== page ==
A UNESCO World Heritage Site, the San Antonio Missions National Historical Park is spread across nearly 819 acres in south-central Texas and along the San Antonio River. Founded by various Spanish Catholic orders to spread Christianity across the southwest in the late 17th and early 18th centuries, the oldest is Mission Espada. It was established in 1690 near present-day Augusta, but was relocated to San Antonio in 1731 where Franciscan friars that same year built the Espada Aqueduct to supply irrigation water to nearby farms. Both Mission Concepción and Mission San Juan were established in 1716 in East Texas and moved to San Antonio in 1731. Mission San Jose was established in 1720 and its church was built in 1768. Each missions’ toolmaking, carpentry, looming, spinning, and masonry helped make them self-sustaining.

The 49th national historical park quarter pays homage to this heritage with a reverse design that shows elements of the Spanish Colonial Real coin. Within the four quadrants are symbols of the missions: wheat for farming; the arches and bell for community; a lion representing Spanish cultural heritage, and a symbol of the San Antonio River representing irrigation methods and the life-sustaining resource of water.

The 2019 quarters honor some of America’s most popular national parks: Lowell National Historical Park in Massachusetts; the War in the Pacific National Historical Park in Guam; the American Memorial Park on the island of Saipan in the Pacific Ocean’s Northern Mariana Islands, and the upcoming Frank Church River of No Return Wilderness in Idaho.

This detailed San Antonio Missions National Historical Park quarter can be nicely paired with the 2004 Statehood quarter for Texas. Order today.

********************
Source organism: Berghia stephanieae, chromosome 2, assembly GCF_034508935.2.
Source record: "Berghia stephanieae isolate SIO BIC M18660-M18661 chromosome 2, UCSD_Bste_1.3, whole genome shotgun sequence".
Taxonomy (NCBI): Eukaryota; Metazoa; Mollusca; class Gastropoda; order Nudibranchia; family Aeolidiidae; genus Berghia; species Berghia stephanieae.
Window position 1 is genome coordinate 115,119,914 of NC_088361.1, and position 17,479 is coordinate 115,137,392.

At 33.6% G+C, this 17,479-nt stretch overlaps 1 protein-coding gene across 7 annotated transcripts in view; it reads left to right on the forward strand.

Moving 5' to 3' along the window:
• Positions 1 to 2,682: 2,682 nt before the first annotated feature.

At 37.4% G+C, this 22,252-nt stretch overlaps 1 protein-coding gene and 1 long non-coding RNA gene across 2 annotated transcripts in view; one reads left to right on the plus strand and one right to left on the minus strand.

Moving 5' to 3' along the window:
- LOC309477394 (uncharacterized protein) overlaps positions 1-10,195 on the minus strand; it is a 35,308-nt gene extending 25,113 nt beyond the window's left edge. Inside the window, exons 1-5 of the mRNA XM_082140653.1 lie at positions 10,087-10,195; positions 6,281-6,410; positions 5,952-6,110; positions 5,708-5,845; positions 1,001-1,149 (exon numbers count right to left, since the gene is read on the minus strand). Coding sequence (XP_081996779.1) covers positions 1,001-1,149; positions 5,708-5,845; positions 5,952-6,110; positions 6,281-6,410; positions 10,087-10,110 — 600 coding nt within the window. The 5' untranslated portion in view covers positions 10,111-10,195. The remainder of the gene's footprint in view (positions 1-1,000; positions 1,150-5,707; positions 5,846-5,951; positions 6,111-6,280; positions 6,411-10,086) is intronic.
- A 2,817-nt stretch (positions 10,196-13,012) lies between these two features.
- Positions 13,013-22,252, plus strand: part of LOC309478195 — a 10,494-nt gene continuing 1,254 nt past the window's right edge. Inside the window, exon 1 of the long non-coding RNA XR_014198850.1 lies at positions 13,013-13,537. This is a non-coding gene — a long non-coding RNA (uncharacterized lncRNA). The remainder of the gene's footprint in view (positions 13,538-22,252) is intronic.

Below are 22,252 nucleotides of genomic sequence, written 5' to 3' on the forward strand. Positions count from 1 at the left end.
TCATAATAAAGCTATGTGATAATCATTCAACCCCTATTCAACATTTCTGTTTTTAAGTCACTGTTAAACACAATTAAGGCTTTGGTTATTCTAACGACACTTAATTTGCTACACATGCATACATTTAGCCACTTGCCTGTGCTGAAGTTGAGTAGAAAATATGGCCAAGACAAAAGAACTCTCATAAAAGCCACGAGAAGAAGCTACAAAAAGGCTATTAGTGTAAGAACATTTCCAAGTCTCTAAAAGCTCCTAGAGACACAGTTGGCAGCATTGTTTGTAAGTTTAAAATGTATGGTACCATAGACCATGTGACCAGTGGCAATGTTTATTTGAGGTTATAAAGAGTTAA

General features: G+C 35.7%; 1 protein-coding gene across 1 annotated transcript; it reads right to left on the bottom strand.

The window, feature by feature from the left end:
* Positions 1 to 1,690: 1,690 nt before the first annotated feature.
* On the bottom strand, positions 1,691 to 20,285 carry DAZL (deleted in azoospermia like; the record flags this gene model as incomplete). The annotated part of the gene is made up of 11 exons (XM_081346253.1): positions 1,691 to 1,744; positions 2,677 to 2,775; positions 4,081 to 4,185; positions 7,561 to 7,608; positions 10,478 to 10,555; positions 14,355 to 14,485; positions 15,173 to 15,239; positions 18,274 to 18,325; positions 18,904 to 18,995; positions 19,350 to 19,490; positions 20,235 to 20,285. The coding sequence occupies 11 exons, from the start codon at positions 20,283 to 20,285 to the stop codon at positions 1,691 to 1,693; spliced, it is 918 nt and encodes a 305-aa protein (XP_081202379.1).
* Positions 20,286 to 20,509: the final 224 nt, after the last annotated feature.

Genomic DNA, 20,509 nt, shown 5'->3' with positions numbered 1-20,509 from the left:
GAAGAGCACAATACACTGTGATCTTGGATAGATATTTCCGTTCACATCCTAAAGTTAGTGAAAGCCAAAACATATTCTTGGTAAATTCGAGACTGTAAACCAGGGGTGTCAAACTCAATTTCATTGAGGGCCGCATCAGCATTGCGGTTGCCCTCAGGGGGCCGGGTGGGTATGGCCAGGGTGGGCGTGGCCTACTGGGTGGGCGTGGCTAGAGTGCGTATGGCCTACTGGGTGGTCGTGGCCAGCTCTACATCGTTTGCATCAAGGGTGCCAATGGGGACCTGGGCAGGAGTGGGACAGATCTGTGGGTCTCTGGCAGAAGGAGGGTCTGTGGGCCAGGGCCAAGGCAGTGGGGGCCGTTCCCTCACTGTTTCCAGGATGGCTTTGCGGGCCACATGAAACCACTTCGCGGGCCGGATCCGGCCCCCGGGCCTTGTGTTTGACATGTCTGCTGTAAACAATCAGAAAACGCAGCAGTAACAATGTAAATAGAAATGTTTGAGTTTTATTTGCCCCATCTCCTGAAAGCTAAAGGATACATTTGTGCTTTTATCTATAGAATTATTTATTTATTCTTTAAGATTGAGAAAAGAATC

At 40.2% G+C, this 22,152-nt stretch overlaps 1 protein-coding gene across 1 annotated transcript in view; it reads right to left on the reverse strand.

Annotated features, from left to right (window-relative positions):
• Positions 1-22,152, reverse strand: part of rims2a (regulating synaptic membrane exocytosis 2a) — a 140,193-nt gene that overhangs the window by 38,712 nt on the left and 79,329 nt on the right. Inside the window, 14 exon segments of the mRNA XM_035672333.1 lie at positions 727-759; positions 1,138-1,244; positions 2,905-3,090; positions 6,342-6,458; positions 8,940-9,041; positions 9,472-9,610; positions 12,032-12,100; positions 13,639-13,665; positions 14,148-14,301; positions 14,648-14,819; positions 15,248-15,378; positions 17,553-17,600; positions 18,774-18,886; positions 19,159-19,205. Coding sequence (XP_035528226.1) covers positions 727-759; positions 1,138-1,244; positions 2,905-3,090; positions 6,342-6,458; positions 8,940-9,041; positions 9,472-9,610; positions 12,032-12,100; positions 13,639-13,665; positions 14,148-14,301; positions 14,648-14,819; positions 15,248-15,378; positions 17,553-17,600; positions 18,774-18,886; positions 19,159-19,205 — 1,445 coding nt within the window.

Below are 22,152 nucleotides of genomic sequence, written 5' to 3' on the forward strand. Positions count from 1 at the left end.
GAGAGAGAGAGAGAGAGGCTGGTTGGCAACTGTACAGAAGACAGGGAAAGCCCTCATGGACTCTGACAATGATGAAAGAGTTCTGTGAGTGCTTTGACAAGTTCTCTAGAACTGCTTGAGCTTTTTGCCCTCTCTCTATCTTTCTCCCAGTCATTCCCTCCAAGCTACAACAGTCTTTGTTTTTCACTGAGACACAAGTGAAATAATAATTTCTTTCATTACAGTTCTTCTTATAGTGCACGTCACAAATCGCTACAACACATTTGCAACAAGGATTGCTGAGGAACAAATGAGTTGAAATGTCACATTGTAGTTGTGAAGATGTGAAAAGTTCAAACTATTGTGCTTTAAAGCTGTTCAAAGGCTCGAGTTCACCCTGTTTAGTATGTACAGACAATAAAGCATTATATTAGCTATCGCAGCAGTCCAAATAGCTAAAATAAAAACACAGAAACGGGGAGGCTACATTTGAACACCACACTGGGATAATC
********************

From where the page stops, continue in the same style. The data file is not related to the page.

Frank Church River of No Return Wilderness Quarter design finalized

Frank Church River of No Return Wilderness Quarter design
Frank Church River of No Return Wilderness Quarter design

The U.S. Mint announced the final design for the reverse of the 2019 Frank Church River of No Return Wilderness quarter on August 14, 2018 at the American Numismatic Association’s World’s Fair of Money in Philadelphia. Featuring the 5th and final new National Park quarter design for 2019, the River of No Return quarter will depict a piloted drift boat in river rapids surrounded by conifer trees, rock formations and steep canyon slopes. Designed by Emily Damstra of the U.S. Mint’s Artistic Infusion Program, the reverse also bears the inscriptions river of no return, wilderness, idaho, 2019 and e pluribus unum.

The Frank Church River of No Return Wilderness in central Idaho is the largest contiguous wilderness area in the lower 48 states. It contains rugged mountains, deep canyons, whitewater rivers and coniferous forests. The Salmon River Mountains are the largest range and the Salmon River Canyon is deeper than the Grand Canyon. Popular for whitewater rafting, the Main Salmon River became known as “the river of no return” because non-motorized boats could navigate downstream by not upstream because of swift currents and rapids. “Frank Church” was added to the wilderness name in 1984 to honor a late Idaho senator for his leading role in the preservation of wilderness areas and rivers in Idaho and throughout the country.

2019 War in the Pacific Park Quarter released at local beach

The new War in the Pacific National Historical Park quarter, 48th issue of the series and the third design for 2019, is now in circulation. On May 3, 2019, the official launch ceremony for the new quarter design took place at the Asan Beach Unit, which is located in Asan, Guam.

After the ceremony, a coin exchange was held where attendees were able to get $10 rolls of the new quarters at face value. This issue shows American forces landing at Asan Bay. These troops strengthened the number available to fight for the liberation of Guam. Add the new War in the Pacific National Historical Park quarters to your collection now.